Served warm, the foccacia bread made a decent nibble with vinegar and oilve oil until the real nibbles came in the form of piping hot fries heavily perfumed with truffle oil, not that I'm complaining really.



Warm Tomino Cheese with Parma Ham & Truffle Honey ($21.00), Beef Carpaccio ($24.00)

A first for me, the soft and creamy cheese (almost like Camembert) was wrapped with a layer of savoury ham, drizzling sweet honey with the aftertaste (or smell rather) of truffle that worked pretty well altogether. The other is dad's all time favourite italian starter and we all liked the fresh thin slices of beef with truffle dressing.



Sea Urchin & Truffle Risotto ($36.00), Veal Chop ($49.00)

Although this sound pretty good on paper, it was rather disappointing as unlike other risotto, the texture here was too mushy for our liking while the creaminess of sea urchin was lacking and probably overpowered by truffles. The young calf, on the other hand, was a different story as the tender meat was nicely coated by a crispy batter and paired with remarkably sweet and juicy baby tomatoes.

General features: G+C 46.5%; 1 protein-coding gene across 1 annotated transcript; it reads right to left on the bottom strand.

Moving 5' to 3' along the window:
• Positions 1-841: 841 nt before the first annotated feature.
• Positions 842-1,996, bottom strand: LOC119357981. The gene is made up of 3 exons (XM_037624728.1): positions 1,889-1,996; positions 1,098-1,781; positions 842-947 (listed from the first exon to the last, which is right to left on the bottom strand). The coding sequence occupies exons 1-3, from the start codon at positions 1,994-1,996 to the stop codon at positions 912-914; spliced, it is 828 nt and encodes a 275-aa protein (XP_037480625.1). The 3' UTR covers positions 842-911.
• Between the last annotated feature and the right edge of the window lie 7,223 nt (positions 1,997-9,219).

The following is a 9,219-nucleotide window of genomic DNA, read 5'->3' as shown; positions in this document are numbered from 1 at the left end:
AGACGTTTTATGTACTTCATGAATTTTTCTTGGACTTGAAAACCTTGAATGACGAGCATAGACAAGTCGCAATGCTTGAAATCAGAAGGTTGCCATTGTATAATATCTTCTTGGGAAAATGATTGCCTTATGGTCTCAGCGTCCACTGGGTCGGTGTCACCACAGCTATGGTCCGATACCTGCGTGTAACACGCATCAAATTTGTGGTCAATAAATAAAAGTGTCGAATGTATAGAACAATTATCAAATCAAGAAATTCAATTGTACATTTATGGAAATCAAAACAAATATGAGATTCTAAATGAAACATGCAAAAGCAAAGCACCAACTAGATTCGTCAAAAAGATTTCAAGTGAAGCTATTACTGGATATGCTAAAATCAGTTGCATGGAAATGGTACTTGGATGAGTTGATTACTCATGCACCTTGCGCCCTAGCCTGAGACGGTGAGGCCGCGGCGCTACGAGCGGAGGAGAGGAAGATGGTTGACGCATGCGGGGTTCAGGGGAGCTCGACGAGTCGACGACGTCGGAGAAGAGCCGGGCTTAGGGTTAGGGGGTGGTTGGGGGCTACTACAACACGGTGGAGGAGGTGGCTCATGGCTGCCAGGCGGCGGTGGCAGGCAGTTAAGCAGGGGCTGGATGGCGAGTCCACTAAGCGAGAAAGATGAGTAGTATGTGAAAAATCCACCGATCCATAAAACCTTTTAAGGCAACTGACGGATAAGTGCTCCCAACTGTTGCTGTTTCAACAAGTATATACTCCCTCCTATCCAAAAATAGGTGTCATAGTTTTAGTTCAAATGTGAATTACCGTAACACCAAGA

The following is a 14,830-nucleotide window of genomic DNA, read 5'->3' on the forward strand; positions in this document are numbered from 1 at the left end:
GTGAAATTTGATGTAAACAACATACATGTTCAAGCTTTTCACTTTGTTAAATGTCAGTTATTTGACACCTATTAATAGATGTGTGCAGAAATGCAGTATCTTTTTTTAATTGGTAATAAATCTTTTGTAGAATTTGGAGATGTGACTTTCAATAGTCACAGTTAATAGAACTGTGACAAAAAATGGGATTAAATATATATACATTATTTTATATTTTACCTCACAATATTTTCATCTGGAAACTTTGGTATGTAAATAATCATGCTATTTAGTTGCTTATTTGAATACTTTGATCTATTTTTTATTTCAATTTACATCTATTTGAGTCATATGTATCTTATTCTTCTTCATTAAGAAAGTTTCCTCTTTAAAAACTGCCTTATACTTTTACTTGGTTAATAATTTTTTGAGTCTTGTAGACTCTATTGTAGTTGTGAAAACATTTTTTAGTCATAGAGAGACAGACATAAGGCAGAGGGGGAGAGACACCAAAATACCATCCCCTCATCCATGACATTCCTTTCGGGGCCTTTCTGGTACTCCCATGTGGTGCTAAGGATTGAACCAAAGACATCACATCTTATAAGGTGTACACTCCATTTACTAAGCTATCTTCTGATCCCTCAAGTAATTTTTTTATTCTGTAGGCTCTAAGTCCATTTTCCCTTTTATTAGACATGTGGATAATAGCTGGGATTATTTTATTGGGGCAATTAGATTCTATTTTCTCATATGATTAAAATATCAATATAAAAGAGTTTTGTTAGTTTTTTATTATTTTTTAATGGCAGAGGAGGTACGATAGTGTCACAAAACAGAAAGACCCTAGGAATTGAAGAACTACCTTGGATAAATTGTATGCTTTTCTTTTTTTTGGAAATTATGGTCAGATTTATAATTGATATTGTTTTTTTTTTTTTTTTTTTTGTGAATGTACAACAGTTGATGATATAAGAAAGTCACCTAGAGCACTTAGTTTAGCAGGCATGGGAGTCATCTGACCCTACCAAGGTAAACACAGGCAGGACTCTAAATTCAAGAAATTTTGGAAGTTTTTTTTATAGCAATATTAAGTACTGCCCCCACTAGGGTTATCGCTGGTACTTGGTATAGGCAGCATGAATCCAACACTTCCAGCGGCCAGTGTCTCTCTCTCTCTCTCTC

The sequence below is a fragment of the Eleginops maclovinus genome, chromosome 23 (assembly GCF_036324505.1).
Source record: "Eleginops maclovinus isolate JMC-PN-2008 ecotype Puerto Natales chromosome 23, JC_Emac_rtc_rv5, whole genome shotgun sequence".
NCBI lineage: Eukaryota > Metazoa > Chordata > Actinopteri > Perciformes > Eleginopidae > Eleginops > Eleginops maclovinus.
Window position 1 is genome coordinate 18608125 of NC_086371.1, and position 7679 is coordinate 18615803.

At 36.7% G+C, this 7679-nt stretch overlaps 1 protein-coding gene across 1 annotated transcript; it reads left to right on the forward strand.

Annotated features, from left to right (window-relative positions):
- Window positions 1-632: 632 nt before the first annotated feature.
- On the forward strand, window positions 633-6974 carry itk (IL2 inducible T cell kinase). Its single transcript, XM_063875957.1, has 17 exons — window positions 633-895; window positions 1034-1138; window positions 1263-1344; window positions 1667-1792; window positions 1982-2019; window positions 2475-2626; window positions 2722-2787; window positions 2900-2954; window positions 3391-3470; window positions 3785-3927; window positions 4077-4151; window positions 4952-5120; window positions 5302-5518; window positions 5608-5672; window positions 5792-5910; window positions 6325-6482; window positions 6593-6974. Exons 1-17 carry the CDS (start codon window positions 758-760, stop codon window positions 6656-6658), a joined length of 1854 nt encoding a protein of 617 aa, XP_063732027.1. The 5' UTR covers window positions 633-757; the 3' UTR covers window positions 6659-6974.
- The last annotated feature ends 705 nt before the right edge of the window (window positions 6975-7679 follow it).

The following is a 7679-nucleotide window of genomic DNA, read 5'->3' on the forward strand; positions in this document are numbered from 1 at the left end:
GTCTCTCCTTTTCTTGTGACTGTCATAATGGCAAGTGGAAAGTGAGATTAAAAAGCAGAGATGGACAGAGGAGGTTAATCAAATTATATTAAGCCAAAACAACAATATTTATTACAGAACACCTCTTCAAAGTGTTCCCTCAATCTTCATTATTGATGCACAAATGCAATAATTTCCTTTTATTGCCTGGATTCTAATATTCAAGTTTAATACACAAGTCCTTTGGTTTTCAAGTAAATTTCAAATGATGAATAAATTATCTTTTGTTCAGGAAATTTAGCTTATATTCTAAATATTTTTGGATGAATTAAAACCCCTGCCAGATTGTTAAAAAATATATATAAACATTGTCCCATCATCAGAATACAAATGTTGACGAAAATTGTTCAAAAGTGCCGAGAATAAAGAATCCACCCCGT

Thin Egg Noodles with Fresh Summer Black Truffles ($34.00)

The star among the main courses, the simple pasta dish was done perfect with al dente noodles, a light cream mushroom sauce and a generous dose of sliced truffles where you could truly appreciate the robust flavours of the fungus. Definitely memorable.



Tiramisu ($14.00), Truffle Ice Cream ($14.00)

Admittedly, the birthday cake was nothing to boast about but the ice cream was yet another impression leaver as the sweet and smooth ice cream had the brilliant aftertaste of truffles without making one feel odd or out of place. Not something you will find in a tub surely.